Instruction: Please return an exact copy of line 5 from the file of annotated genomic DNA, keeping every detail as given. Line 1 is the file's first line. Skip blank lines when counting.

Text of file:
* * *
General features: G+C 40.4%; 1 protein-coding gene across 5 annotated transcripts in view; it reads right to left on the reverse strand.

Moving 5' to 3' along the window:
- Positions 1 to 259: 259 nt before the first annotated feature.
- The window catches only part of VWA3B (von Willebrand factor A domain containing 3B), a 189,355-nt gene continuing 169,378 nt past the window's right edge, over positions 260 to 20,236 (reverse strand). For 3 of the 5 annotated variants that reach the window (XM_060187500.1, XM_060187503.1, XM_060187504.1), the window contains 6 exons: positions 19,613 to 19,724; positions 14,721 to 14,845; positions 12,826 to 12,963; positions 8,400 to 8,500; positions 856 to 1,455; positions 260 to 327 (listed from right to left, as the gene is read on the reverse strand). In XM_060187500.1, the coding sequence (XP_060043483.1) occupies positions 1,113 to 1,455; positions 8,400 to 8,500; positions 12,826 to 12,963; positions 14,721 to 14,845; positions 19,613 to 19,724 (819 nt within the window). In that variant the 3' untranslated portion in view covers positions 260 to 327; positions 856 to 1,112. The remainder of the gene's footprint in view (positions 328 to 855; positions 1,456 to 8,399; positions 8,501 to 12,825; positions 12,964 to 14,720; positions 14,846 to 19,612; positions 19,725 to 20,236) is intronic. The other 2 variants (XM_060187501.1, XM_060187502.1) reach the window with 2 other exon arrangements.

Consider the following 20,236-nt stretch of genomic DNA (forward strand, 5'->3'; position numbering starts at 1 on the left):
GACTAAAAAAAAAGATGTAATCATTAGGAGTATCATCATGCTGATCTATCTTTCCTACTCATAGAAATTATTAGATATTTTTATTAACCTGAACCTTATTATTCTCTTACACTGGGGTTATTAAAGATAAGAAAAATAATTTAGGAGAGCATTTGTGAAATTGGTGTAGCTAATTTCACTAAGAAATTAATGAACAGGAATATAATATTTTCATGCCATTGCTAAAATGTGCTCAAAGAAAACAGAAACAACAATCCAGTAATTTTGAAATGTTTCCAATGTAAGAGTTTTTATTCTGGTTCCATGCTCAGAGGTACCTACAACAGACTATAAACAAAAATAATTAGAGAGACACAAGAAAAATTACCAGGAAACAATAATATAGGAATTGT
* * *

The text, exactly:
Consider the following 20,236-nt stretch of genomic DNA (forward strand, 5'->3'; position numbering starts at 1 on the left):